Day 9 (2/2).
After Yoichi and Otaru, it was time for us to head towards Sapporo (札幌), the capital city of Hokkaido. With a population of close to 2 million, Sapporo is the largest city in Hokkaido. Like much of Hokkaido, Sapporo was occupied by indigenous Ainu tribes until the latter half of the 19th century, when migrants from Mainland Honshu settled in the area to cultivate the land and establish early settlements under the order of Emperor Meiji. In 1876, American professor William Clark was hired to establish the Sapporo Agricultural College (now Hokkaido University). During his short spell in Sapporo, Clark made a significant impact on the academic and economic development of Hokkaido. Clark’s motto to his students, “boys, be ambitious!” could best describe the adventurous cultural identity of Sapporo citizens. Compared to other regions in Japan, Sapporo is relatively new. The city has emerged into a bustling urban centre in just a few generations and has become the fifth largest city in Japan. Hosted Asia’s first Winter Olympics in 1972 and the annual snow festival that draws thousands of outside visitors, Sapporo has gained significant international popularity in recent decades. As the official gateway and transportation hub of Hokkaido, Sapporo is also well known as a foodie destination, due to the fact that all of Hokkaido’s agricultural produce and seafood would eventually end up in this city at some point.
The adventurous spirit of the city coupled with the abundant natural resources of Hokkaido form the basis of Sapporo’s culinary culture. The popular soup curry originated from Sapporo in the 1970s is one of the best examples. This innovative fusion of East Asian broth, Southeast Asian curry and fresh Hokkaido vegetables and meat turned out to be a great success story. By 2000s, soup curry has become a signature dish of the city. There are many restaurants in Sapporo offering soup curry. We chose Suage, a very busy curry restaurant popular with both tourists and locals alike.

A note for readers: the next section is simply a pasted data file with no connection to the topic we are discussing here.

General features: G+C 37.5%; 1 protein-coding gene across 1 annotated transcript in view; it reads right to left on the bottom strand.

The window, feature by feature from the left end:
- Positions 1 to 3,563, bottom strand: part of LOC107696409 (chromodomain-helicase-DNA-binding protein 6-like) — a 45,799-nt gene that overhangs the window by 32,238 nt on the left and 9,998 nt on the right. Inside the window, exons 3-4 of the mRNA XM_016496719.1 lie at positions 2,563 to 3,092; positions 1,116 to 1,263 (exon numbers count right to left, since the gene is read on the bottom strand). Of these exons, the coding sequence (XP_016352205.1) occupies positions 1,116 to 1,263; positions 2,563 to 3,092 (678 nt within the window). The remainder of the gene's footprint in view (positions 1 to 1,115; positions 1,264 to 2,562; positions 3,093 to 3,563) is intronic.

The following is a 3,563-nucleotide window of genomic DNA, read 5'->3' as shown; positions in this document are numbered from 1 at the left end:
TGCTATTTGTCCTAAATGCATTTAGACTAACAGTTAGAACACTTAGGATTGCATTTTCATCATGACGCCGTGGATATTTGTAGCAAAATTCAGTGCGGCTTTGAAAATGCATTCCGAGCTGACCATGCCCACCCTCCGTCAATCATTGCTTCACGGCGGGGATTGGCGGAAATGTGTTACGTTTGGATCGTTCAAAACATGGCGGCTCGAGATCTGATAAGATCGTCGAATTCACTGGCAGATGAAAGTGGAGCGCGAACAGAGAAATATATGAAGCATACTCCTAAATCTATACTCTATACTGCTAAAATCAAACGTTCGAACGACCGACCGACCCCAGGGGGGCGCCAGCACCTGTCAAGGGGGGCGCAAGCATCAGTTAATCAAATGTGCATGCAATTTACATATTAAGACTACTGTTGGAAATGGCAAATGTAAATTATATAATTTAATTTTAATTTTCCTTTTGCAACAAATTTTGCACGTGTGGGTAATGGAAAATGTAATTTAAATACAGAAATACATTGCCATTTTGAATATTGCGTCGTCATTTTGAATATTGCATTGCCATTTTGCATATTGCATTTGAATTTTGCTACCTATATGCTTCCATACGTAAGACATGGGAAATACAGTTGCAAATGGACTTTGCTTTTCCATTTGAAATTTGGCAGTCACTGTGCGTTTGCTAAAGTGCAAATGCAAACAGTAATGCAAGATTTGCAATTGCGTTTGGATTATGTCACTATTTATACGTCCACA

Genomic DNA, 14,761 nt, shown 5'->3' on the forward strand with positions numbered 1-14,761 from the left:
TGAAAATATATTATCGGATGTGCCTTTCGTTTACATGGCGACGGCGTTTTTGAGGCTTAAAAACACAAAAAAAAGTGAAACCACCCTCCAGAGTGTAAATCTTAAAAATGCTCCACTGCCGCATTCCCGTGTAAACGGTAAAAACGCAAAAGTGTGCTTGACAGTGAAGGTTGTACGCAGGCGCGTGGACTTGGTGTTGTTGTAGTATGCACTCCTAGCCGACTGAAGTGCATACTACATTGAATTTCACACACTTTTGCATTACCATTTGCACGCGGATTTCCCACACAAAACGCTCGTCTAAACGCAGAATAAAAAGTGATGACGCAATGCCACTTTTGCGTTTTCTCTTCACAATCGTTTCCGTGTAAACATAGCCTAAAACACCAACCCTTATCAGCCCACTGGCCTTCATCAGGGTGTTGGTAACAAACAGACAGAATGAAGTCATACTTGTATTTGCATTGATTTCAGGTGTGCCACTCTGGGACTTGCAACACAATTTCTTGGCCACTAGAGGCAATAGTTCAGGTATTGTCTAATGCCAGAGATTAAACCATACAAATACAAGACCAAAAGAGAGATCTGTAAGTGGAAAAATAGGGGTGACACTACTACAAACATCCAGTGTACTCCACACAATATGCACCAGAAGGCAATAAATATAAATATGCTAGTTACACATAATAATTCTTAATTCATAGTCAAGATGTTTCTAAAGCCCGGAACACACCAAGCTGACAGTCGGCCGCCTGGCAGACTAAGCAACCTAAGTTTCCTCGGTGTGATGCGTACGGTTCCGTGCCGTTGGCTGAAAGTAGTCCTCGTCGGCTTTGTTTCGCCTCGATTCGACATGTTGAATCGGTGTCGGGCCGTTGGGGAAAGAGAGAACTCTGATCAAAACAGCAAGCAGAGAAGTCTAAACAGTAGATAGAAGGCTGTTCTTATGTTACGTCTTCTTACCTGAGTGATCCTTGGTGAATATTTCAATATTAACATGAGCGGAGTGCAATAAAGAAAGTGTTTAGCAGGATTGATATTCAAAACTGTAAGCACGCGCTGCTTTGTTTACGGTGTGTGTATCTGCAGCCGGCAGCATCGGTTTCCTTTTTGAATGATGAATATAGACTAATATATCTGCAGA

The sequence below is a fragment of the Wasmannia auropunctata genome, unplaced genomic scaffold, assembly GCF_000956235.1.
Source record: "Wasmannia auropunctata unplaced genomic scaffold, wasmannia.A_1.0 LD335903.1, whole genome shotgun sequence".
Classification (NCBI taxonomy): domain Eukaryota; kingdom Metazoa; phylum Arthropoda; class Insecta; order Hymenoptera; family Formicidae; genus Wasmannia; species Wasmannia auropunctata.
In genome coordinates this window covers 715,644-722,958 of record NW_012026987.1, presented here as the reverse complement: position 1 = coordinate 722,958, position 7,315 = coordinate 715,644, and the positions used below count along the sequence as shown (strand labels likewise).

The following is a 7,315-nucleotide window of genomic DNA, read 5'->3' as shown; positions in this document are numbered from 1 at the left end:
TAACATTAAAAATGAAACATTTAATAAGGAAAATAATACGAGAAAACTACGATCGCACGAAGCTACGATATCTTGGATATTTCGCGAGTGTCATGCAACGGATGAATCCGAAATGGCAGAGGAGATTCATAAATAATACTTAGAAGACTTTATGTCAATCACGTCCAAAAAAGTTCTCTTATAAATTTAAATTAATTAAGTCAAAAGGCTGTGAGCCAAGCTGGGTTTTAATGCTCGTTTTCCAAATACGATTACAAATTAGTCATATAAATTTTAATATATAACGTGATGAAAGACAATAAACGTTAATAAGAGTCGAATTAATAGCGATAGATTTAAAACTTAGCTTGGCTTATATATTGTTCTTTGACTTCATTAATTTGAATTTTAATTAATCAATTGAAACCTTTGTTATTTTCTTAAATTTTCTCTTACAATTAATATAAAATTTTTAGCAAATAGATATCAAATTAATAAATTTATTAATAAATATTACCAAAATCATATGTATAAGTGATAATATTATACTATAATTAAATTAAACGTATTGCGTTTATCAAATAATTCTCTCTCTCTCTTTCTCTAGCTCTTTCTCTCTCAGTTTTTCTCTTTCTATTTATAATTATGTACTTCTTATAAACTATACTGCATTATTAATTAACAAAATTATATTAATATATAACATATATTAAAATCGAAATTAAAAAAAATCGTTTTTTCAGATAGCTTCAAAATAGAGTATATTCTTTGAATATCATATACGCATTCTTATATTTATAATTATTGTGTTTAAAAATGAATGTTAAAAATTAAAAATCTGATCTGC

From Otaru to Sapporo, the train passed by the turquoise Ishikari Bay (石狩湾) to the northeast.
The lovely scenery of Ishikari Bay (石狩湾) was our last open views to the sea for this trip.
We soon arrived at the railway station of Sapporo.
Crab meal is a big attraction for many tourists coming to Hokkaido.
On our way to our hotel, we passed by the Clock Tower (時計台), a historical landmark built in 1878.
At Odori Park (大通公園), the Sapporo TV Tower was lit up in a romantic way.
We picked Suage for a soup curry dinner.
We had to wait for about half an hour in order to get a table.
The restaurant was causal and most visitors were pretty young.
The soup curry was very delicious.
All ingredients in the soup curry came from local farms
On our way back to the hotel, we passed by the Norbesa and its eye catching Ferris wheel on its roof.
We walked a bit of the covered arcade and called it a day.
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HOKKAIDO ROAD TRIP, Hokkaido (北海道)
Day 2 – Utoro
Day 2.1 SHIRETOKO FIVE LAKES (知床五湖)
Day 2.2 UTORO FISHERMAN’S WIVES CO-OPERATIVE DINER (ウトロ漁協婦人部食堂)
Day 2.3 FUREPE FALLS (フレペの滝)
Day 6 – On the road from Lake Akan to Furano
Day 6.1 FISHERMEN BELOW MISTY OAKAN (雄阿寒岳), Lake Akan (阿寒湖)
Day 6.2 TREATS OF OBIHIRO (帯広), Tokachi (十勝)
Day 6.3 ARRIVING IN FURANO (富良野)
Day 7 Furano & Biei
Day 7.1 LAVENDER BUDS, Nakafurano (中富良野)
Day 7.2 FARM TOMITA (ファーム富田), Nakafurano (中富良野)
Day 7.3 BI.BLE, Biei (美瑛)
Day 7.4 PATCHWORK ROAD & PANORAMA ROAD, Biei (美瑛)
Day 7.5 NINGLE TERRACE (ニングルテラス)
Day 8 – from Furano to Otaru
Day 8.1 CHURCH ON THE WATER (水の教会), Hoshino Resorts Tomamu (星野リゾート トマム)
Day 8.2 HILL OF THE BUDDHA (頭大仏), Makomanai Takino Cemetery (真駒内滝野霊園)
Day 8.3 SEAFOOD, CANAL, & HISTORY, Otaru (小樽)